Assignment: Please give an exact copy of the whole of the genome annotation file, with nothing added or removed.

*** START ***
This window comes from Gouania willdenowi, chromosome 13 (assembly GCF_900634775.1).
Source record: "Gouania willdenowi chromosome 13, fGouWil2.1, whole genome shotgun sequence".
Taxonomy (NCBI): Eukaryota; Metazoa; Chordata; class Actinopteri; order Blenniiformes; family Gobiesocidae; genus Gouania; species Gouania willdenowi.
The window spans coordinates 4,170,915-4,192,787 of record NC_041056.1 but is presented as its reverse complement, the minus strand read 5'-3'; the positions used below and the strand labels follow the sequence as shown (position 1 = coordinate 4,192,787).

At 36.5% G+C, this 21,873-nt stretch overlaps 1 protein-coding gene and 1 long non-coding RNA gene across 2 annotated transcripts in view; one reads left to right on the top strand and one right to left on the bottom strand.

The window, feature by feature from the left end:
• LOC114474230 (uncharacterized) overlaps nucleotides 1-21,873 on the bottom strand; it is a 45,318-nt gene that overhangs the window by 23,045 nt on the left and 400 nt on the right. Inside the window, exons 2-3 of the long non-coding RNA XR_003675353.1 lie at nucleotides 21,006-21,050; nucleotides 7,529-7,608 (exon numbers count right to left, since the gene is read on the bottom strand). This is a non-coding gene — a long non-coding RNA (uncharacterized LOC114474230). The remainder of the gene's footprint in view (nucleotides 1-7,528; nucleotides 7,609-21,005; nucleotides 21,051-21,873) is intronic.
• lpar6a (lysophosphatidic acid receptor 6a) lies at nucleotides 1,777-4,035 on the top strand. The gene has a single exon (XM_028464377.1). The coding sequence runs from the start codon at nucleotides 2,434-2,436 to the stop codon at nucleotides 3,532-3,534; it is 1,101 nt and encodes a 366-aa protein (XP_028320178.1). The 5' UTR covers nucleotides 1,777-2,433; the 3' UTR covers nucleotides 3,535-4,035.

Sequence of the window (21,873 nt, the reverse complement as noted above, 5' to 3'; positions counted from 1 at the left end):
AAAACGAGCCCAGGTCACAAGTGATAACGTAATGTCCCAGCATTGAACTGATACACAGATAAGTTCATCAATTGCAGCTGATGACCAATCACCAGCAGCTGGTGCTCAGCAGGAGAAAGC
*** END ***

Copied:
This window comes from Gouania willdenowi, chromosome 13 (assembly GCF_900634775.1).
Source record: "Gouania willdenowi chromosome 13, fGouWil2.1, whole genome shotgun sequence".
Taxonomy (NCBI): Eukaryota; Metazoa; Chordata; class Actinopteri; order Blenniiformes; family Gobiesocidae; genus Gouania; species Gouania willdenowi.
The window spans coordinates 4,170,915-4,192,787 of record NC_041056.1 but is presented as its reverse complement, the minus strand read 5'-3'; the positions used below and the strand labels follow the sequence as shown (position 1 = coordinate 4,192,787).

At 36.5% G+C, this 21,873-nt stretch overlaps 1 protein-coding gene and 1 long non-coding RNA gene across 2 annotated transcripts in view; one reads left to right on the top strand and one right to left on the bottom strand.

The window, feature by feature from the left end:
• LOC114474230 (uncharacterized) overlaps nucleotides 1-21,873 on the bottom strand; it is a 45,318-nt gene that overhangs the window by 23,045 nt on the left and 400 nt on the right. Inside the window, exons 2-3 of the long non-coding RNA XR_003675353.1 lie at nucleotides 21,006-21,050; nucleotides 7,529-7,608 (exon numbers count right to left, since the gene is read on the bottom strand). This is a non-coding gene — a long non-coding RNA (uncharacterized LOC114474230). The remainder of the gene's footprint in view (nucleotides 1-7,528; nucleotides 7,609-21,005; nucleotides 21,051-21,873) is intronic.
• lpar6a (lysophosphatidic acid receptor 6a) lies at nucleotides 1,777-4,035 on the top strand. The gene has a single exon (XM_028464377.1). The coding sequence runs from the start codon at nucleotides 2,434-2,436 to the stop codon at nucleotides 3,532-3,534; it is 1,101 nt and encodes a 366-aa protein (XP_028320178.1). The 5' UTR covers nucleotides 1,777-2,433; the 3' UTR covers nucleotides 3,535-4,035.

Sequence of the window (21,873 nt, the reverse complement as noted above, 5' to 3'; positions counted from 1 at the left end):
AAAACGAGCCCAGGTCACAAGTGATAACGTAATGTCCCAGCATTGAACTGATACACAGATAAGTTCATCAATTGCAGCTGATGACCAATCACCAGCAGCTGGTGCTCAGCAGGAGAAAGC